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Tesla, Apple, Sotheby’s, Penfolds, and Michael Jordan are just a few of the many notable names that have grappled with China’s notorious “trademark squatters,” battles that had long proven unsuccessful—until now. This week marked the first time a Chinese court ruled in favor of a foreign brand against a squatter, indicating that recent legal reforms may have made a significant difference in the way trademark issues are treated in China for international companies.
The case, filed by American menswear brand Michael Bastian and ruled on by the Chinese Trademark Review and Adjudication Board, was a landmark victory for foreign brands in China. In a practice all too commonly encountered by new entrants to the China market, a Chinese company had trademarked Michael Bastian’s English name and Chinese transliteration in 2007. Often, Chinese trademark “squatters” file hundreds of names with the Chinese copyright office before brands have the chance (or funds, or guts) to enter China. The squatters then attempt to extort “settlements” from brands that would otherwise have to navigate China’s notoriously labyrinthine legal system—settlements that many opt to pay out to save the trouble.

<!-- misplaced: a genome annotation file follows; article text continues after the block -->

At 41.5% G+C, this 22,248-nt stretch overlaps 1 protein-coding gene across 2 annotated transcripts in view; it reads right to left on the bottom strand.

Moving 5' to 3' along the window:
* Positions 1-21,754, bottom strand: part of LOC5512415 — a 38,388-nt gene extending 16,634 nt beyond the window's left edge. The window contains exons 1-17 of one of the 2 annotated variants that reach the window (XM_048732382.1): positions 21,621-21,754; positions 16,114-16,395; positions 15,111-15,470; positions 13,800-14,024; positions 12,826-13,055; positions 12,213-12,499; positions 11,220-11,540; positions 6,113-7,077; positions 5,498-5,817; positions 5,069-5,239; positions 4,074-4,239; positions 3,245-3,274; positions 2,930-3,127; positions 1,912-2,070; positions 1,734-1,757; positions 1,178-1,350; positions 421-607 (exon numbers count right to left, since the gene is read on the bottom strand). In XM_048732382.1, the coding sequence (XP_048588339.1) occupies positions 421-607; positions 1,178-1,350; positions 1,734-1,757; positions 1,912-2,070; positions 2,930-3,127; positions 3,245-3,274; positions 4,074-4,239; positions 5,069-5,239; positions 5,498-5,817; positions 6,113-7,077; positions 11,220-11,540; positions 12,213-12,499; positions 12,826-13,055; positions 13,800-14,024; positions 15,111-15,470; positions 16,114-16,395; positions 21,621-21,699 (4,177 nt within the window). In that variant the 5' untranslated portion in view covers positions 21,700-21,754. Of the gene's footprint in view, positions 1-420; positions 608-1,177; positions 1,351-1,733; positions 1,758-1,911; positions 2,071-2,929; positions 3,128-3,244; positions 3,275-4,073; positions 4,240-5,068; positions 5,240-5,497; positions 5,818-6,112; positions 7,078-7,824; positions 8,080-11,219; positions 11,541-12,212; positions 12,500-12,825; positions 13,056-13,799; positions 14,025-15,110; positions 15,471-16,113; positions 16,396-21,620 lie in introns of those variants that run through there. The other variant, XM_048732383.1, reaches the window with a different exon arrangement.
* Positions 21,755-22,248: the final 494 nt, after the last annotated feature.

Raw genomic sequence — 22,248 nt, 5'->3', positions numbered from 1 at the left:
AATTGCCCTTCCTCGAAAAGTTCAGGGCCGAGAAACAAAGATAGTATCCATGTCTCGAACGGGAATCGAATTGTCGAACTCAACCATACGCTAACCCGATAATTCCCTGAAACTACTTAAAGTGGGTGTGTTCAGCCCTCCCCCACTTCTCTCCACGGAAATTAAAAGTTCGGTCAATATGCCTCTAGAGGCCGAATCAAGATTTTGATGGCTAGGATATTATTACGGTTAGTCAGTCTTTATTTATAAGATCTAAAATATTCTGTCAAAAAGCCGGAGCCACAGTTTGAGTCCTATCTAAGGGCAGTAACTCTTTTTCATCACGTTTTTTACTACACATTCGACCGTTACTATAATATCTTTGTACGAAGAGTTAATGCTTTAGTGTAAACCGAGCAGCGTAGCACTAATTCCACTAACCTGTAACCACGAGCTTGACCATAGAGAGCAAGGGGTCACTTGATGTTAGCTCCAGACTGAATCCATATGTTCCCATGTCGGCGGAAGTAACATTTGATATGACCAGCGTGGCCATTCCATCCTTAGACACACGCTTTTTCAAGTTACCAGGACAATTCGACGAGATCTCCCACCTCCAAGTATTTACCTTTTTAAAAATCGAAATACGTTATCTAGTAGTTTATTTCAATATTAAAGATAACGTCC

The main reason for these disputes has been China’s “first-to-file” system, which gives legal rights to the first company to register a brand name. This differs from the U.S. system, which requires that those registering prove how they will use the name. Major brands that weren’t quick enough to register their names in China previously found themselves out of luck, and even faced lawsuits filed by the squatters once they entered the market.
In May 2014, the Chinese government overhauled its IP policy with a sweeping new trademark law. This new law enacted a variety of new protections, including a stipulation in Article 32 that prohibits “bad faith” trademark registration. In the case of the Michael Bastian ruling, the squatter had registered over 100 names that were the same as or similar to foreign fashion designers, causing the board to rule that it was “evident that [the squatter] carried ill intentions.”
The ruling offers a glimmer of hope for international brands that the new trademark law will help battle these squatters. Previous high-profile lawsuits by foreign companies were unsuccessful, leaving many forced to take extreme measures to preserve their business in China—Apple paid one company $60 million in a settlement over the use of the iPad name in China, while 3.1 Phillip Lim had to change its logo for the Chinese market. It remains to be seen whether the favorable ruling will be repeated in future brand-squatter cases, but it certainly sends a message to those hoping to extort money that they no longer have free reign.